# Determining The Point Of Intersection Of Linear Equations

in STEMGeeks2 months ago

Hi there. In this math post I cover the topic of the point of intersection from two lines or two linear equations. It is assumed that the reader is familiar with solving linear equations. Pixabay Image Source

## Topics

• Equation Of Line Review
• Point Of Intersection Visual Examples
• Solving For Point Of Intersections Algebraically

## Equation Of Line Review

In the math & algebra framework a line contains a slope, a y-intercept, an input which is usually the variable `x` and an output variable which is usually `y`. The output `y` depends on the input variable `x`. A y-intercept is a y-value when `x` is equal to 0. The slope is a numerical value which is a measure of the rate of change. For every one increase in the input `x`, the output `y` increases by this slope amount.

Example One: y = 3x - 1

With this first example we have `y = 3x - 1`. The input variable is `x` and the output variable is `y`. The slope is the number in front of `x` is 3. This three means that when `x` increases by one the output value increases by three. Negative one would be the y-intercept.

Desmos graph screenshot shown below. Example Two: y = -2x + 5

This example is different as the slope is negative with a negative 2. A negative slope of `-2` means that for every increase of 1 for x, the output `y` decreases by 2. The y-intercept here is a positive five. ## Point Of Intersection Visual Examples

When two lines are plotted on the (x, y) coordinate grid you have one of three cases.

1. One point of intersection between the two lines
2. No points of intersection as both lines are parallel to each other.
3. Infinitely many points of intersection from the two lines.

Case One - One Point Of Intersection

Suppose there are two lines where the first line is `y = 3x - 2` and the second line is `y = -5x + 6`. The first line is in red and the second line is in blue from the Desmos screenshot image below. The point of intersection of these two lines is the (x, y) point `(1, 1)`. The red line is below the blue line when is `x` less than 1. When `x` is greater than 1 the red line is above the blue line.

Case Two - No Points Of Intersection

If you have something like `y = 8x - 10` in red and `y = 8x + 7` in blue, these two lines do not intersect or touch each other. Why is this the case from a mathematical perspective? The red line has a y-intercept of negative ten and the blue line has a y-intercept of seven. What these two lines have in common is that they both have the same slope of eight. A no points of intersection case occurs with the two lines when the slopes are the same and the y-intercepts are different.

Case Three - Infinitely Many Points Of Intersection

When two lines have the same slope and the same y-intercept then two lines are the same. These two lines would be on top of each other and have infinitely many points of intersection. If the word infinite is scary think of an unlimited number of points of intersection for this case.

In the screenshot below I use `y = 4x - 2` in red and `y = 0.5(8x - 4)` in blue. The blue line is the same as you get the same red line after taking half of `8x` and half of `-4`. ## Solving For Point Of Intersections Algebraically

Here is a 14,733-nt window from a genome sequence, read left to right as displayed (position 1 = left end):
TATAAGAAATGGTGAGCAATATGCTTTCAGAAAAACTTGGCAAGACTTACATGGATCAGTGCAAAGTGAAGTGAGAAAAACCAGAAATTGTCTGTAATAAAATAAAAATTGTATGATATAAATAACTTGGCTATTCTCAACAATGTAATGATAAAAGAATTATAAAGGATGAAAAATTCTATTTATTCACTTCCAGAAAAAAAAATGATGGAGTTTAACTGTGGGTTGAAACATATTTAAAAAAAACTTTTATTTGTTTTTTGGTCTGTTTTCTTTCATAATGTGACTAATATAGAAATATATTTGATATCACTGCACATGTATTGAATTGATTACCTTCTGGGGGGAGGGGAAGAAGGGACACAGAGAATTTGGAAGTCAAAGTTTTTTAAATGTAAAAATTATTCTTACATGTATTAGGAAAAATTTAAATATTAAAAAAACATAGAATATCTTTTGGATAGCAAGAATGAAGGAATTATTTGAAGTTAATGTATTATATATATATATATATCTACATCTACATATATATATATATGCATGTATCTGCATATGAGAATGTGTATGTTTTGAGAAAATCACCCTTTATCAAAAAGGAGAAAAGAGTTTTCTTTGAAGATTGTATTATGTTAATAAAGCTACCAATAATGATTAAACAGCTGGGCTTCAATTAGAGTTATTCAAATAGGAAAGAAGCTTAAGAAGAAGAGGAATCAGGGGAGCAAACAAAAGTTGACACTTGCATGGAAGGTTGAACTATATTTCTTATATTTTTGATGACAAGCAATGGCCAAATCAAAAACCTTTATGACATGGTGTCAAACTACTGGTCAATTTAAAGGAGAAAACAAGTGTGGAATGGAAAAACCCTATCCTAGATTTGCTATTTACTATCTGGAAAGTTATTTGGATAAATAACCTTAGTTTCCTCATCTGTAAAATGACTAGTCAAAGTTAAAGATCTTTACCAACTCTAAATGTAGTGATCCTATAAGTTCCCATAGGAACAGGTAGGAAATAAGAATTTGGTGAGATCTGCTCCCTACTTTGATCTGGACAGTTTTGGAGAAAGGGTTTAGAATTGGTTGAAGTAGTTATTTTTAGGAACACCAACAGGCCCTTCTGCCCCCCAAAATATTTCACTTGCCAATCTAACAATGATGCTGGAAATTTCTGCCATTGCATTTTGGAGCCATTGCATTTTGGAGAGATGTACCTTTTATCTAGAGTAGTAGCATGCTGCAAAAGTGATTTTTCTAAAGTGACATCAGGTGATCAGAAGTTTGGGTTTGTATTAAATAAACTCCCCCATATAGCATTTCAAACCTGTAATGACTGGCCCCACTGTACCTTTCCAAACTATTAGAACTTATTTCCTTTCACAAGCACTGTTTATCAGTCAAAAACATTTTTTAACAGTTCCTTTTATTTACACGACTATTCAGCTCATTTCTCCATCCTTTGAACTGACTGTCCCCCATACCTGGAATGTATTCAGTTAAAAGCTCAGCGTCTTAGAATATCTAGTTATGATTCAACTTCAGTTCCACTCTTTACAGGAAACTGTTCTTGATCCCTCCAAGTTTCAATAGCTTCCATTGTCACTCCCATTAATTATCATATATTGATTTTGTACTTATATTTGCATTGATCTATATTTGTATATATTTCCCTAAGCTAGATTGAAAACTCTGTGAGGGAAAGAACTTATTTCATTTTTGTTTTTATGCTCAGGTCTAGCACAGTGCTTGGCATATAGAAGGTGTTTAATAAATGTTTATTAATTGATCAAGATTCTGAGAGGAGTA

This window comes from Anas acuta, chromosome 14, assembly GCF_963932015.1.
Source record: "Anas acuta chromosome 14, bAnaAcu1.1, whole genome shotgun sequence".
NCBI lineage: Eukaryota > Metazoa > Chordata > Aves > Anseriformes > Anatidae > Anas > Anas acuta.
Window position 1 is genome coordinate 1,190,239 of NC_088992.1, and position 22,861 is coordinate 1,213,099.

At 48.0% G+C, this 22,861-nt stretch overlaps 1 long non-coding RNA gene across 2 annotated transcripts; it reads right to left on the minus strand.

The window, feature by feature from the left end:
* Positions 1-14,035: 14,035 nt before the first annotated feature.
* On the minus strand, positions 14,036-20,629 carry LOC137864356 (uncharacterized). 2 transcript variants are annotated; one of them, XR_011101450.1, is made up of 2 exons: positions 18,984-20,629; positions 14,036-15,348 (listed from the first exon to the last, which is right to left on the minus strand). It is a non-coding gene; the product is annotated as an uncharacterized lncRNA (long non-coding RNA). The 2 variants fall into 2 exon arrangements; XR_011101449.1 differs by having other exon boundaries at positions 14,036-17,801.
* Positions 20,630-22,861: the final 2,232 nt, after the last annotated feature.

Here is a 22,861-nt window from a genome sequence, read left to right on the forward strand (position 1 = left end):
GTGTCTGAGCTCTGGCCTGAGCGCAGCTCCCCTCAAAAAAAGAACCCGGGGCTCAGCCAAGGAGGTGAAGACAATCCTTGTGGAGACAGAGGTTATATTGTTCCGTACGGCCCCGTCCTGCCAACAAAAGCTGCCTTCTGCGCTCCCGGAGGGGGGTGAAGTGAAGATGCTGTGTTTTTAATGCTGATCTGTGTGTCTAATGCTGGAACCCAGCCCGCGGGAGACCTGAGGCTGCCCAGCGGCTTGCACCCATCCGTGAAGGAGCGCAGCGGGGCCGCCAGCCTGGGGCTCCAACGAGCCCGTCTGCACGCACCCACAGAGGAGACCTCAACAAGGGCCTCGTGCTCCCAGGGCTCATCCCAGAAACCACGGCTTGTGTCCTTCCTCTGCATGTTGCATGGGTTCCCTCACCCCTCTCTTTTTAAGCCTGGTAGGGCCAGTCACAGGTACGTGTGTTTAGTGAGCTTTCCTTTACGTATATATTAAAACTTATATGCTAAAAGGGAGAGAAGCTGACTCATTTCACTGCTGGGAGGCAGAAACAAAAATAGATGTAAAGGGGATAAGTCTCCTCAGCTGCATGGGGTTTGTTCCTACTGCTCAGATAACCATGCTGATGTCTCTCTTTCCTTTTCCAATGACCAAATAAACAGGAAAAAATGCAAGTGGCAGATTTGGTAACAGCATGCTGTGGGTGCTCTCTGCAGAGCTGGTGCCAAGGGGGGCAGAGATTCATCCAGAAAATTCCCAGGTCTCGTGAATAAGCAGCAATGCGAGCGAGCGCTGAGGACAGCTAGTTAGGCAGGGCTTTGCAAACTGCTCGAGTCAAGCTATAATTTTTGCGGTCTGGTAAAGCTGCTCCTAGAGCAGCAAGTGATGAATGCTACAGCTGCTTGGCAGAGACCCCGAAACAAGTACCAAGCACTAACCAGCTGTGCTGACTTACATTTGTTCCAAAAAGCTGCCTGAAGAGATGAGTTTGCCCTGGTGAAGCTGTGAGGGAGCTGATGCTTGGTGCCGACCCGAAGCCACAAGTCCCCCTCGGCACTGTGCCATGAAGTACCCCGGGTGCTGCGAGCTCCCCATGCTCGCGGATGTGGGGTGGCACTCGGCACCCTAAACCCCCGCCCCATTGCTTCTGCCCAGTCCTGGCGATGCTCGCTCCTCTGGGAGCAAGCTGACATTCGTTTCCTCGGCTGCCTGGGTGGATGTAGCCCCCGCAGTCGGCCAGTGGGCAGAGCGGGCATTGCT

When it comes to the algebraic method of solving linear systems there are two methods that you can use to find the point of intersection. These two methods are substitution and the elimination method. For these examples I use the substitution method.

Example One

Find the point of intersection for `y = 3x - 1` and `y = x + 5`.

Both of these equations are in the form of `y = something`. As long as one of the equations is in the form of `y =` you can replace `y` in the other equation with the first equation.

In this case you can replace the `y` from `y = x + 5` with `3x - 1`.

You have `3x - 1 = x + 5`. Have the terms with `x` on one side and the numbers on the other side. The left side would be `3x - x` which is `2x`. The right side would be `5 + 1` which is 6. Solve for `x` in `2x = 6`. The value for `x` is `3`. Use the value of 3 for `x` in `y = x + 5`. Three plus five gives eight, the value for `y`.

The point of intersection here is `(3, 5)` Screenshots included below.  Example Two

In `y = 5x + 7` and `3x - y = 0`, determine the point of intersection.

One of the two equations is in the `y = something` format. This is good. Replace the `y` from `3x - y = 0` with `5x + 7`. You would then have `3x - (5x + 7) = 0`. Distributive the negative through each term in the bracket. The result would be `3x - 5x - 7 = 0` which simplifies to `-2x - 7 = 0`. Rearrange to obtain `2x = -7` Solve for `x` to obtain `x = -3.5` or `-7/2`.

Use `x = -3.5` in `y = 5x + 7`. The value of `y` would be `5 x -3.5 + 7 = -17.5 + 7 = -10.5` The solution or point of intersection here is `(-3.5, -10.5)`.  Example Three

Find the point of intersection for `2x + y = 0` and `2x - y = 2`.

Both of these equations are not in the `y = something` form. Choose one of the equations and isolate for `y`. Once that is done use the substitution method and solve for the point of intersection.

From the first equation you can rearrange `2x + y = 0` into `y = -2x`. Replace `y` from `2x - y = 2` with `-2x`. The result would be `2x - (-2x) = 2` which simplifies to `4x = 2`. The value of `x` would be half. Use the value of half for `x` in `2x + y = 0`. This would be `2(0.5) + y = 0` or `1 + y = 0`. The value of `y` is negative one. `(0.5, -1)` would be the point of intersection here.